Blackwater diving is not something that all divers know about. In fact, we had to be walked through it the first time that Unique Dive Expeditions in Palau brought it up as something we might be interested in.
Even if you know what it is, you may still be wondering what all the fuss is about.
Well, Palau is perfect for blackwater diving and during all our cruises aboard Palau Siren we will try our best to offer a blackwater dive – pending weather conditions and divers’ experience.
After almost six years operating cruises with blackwater dives our team in Palau really know their onions on this subject… so what’s the deal?
So, what is blackwater diving?
Blackwater diving is basically a night dive, but a very special one. Rather than cruising along a reef with a torch, blackwater focuses on finding unique creatures in the water column, attracted from the deep by high powered light sources that simulate the moon.
There are three primary types of blackwater dives; open ocean, near reef, and bonfire. Each is unique and differently organized.
How do you prepare for a blackwater dive?
For all types of blackwater dives you will need to attend a special briefing.
It is highly recommended that all you have previous night-dive experience. If you don’t then it’s best to start with a normal one before you graduate to blackwater.
As with regular night dives you should carry at least 1 primary and 1 spare light; camera lighting can be considered a spare.
You cannot share primary lights, so ensure you have your own. If at any time all your lights fail, then the dive will be over and you will need to return to the vessel. This is where things now start to change…
It’s recommended that you wear full exposure protection on these dives as stinging organisms are extremely common.
Buoyancy can be a challenge on night dives, but even more so on blackwater dives, so you really need to monitor your depth regularly. Exceeding depth limits and unintentional surfacing are both common.
The lights that simulate the moon will be placed in the water for as long as possible before you get in so that creatures have time to be attracted.
Open Ocean blackwater diving
The Open Ocean blackwater dive is also sometimes called an offshore blackwater dive. These dives are done well offshore, over abyssal (deep) depths, and from a boat.
The wind and ocean conditions must be calm for these dives. The strong lights are suspended from the boat to a depth of 10-15m upon and allowed to sit while you get ready in order to start attracting life as soon as possible.
Each diver gets their own drop line, which has a 1m line extending from it. At the end of this line there will be a clip that attaches to your BCD. This allows divers to descend, ascend, and move around their own dedicated drop line. Each drop line is separated by 1.5 to 2m.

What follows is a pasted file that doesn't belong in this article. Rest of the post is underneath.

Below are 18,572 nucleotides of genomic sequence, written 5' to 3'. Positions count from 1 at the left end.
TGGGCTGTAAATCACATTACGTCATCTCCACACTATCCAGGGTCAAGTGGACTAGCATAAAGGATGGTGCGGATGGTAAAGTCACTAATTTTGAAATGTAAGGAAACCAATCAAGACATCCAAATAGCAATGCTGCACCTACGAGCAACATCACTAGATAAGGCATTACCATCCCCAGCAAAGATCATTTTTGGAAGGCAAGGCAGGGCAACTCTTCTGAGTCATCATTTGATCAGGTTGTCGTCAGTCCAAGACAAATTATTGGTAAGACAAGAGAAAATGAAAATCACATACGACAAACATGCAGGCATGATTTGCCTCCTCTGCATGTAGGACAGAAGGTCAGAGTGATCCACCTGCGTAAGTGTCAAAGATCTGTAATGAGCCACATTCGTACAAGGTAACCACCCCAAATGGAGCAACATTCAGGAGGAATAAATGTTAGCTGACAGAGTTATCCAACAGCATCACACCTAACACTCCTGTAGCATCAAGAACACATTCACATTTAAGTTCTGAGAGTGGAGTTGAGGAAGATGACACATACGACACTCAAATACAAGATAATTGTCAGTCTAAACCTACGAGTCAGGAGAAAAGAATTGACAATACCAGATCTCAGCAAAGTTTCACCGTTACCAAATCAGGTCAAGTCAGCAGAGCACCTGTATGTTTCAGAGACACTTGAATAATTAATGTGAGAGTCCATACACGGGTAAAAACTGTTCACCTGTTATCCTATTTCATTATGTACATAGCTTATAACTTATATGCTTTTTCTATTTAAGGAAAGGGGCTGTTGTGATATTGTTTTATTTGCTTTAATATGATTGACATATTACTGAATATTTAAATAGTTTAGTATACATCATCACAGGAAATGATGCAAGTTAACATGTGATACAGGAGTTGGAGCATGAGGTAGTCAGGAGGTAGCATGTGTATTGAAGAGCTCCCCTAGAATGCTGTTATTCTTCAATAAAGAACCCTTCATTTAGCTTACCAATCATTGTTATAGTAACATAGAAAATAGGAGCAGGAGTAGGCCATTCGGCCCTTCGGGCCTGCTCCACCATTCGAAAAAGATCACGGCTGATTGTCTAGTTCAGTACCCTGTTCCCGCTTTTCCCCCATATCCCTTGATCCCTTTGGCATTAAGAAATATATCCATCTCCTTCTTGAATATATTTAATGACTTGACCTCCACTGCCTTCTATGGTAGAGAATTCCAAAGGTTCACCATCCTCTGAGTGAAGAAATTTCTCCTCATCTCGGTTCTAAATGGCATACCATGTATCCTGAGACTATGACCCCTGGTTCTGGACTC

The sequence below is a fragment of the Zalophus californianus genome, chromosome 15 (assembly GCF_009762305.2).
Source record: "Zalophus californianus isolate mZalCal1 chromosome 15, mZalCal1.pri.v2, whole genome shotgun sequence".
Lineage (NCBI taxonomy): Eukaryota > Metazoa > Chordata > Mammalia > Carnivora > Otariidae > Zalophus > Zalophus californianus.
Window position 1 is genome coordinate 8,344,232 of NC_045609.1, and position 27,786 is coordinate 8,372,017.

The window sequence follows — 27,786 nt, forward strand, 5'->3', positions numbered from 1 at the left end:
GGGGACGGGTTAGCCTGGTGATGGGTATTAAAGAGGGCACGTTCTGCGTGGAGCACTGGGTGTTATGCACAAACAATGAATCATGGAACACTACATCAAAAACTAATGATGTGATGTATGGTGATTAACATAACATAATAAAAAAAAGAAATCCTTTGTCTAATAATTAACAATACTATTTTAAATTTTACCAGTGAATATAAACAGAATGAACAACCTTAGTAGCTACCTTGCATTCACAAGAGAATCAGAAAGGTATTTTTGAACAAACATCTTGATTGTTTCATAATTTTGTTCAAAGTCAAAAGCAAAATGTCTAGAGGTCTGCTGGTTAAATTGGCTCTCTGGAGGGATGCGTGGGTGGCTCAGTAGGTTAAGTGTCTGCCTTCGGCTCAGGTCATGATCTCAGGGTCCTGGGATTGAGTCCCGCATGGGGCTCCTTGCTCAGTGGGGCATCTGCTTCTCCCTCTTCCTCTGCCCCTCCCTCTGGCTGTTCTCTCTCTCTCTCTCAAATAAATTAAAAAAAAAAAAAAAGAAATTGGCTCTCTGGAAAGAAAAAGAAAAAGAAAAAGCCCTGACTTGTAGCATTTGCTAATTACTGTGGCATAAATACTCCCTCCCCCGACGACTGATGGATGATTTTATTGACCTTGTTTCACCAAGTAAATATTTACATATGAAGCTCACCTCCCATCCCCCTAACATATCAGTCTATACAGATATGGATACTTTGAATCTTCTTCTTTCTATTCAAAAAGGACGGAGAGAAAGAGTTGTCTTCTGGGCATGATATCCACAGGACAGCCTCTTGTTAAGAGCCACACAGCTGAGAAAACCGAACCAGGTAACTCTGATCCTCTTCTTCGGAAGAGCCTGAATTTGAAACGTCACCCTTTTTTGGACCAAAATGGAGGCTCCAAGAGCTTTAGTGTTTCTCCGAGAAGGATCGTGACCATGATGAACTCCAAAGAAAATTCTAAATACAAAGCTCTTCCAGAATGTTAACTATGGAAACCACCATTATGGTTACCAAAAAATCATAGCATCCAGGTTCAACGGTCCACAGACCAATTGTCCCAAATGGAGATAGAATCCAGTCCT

It may sound weird that you are attached, however, you are floating freely in the open ocean. More importantly, the boat is also free floating so accidentally drifting off is a real risk. Not something anyone wants at night in the middle of the sea.
Once divers are ready, they simply get in the water, clip to an assigned drop line, descend, and enjoy! It’s important to pay attention and not get tangled in other diver’s lines.
We can’t think of an easier dive, physically speaking. At the end of the dive, the crew will help you unclip and assist your return into the boat.
Near reef blackwater dive
This is the most challenging of the blackwater dives and so maintaining contact with your dive buddy or assigned guide is essential.
A location is selected, usually on a deep wall where the open ocean is adjacent. A small to medium cut in the reef works best to help reduce the current.
The lights simulating the moon are placed in a group at 5-10m depth on the wall pointing outward to the open ocean to attract life.
After a while, you and your group will be dropped off by tenders to explore the water column without lines or tethers. You should use the lights on the reef as reference as it is easily to get distracted by the life you can see.
This type of dive is the most common for our guests to have buoyancy issues on, due to the lack of visual reference (other than this bright light) and not being secured to anything.
Brace yourself, stay sharp, and you will be in for a treat!
Bonfire blackwater dive
The Bonfire blackwater dive is the least challenging of blackwater dives and so is a good first time blackwater experience.
The dive is done in shallower water, usually 10-18m, in an area with little to no current. Where the other types of blackwater the intent is to pull creatures from the depths, a bonfire dive seeks to attract creatures from the reef itself, and possibly the water column.
The artificial lights are placed around the dive area pointing up and after a while, you will be able to jump in. It’s better to stay off the bottom, instead exploring the water column above and near the lights. That said you can also combine this experience with a regular reef night dive.
What can you see?
Marine life is extremely diverse during a blackwater dive. It is fair to say that you are likely to see creatures you have never seen before, and will never again!
The great majority of creatures are small (3 to 6cm) and are generally planktonic. Many of these are actually fish larvaaes or juveniles of some sorts. You will also often see jellyfishes, worms, squids, octopuses, and salps.
Occasionally, however, larger pelagic creatures are also attracted to the lights. Guides will constantly assess if sharks are showing aggressive characteristics.
Images ©Richard Barnden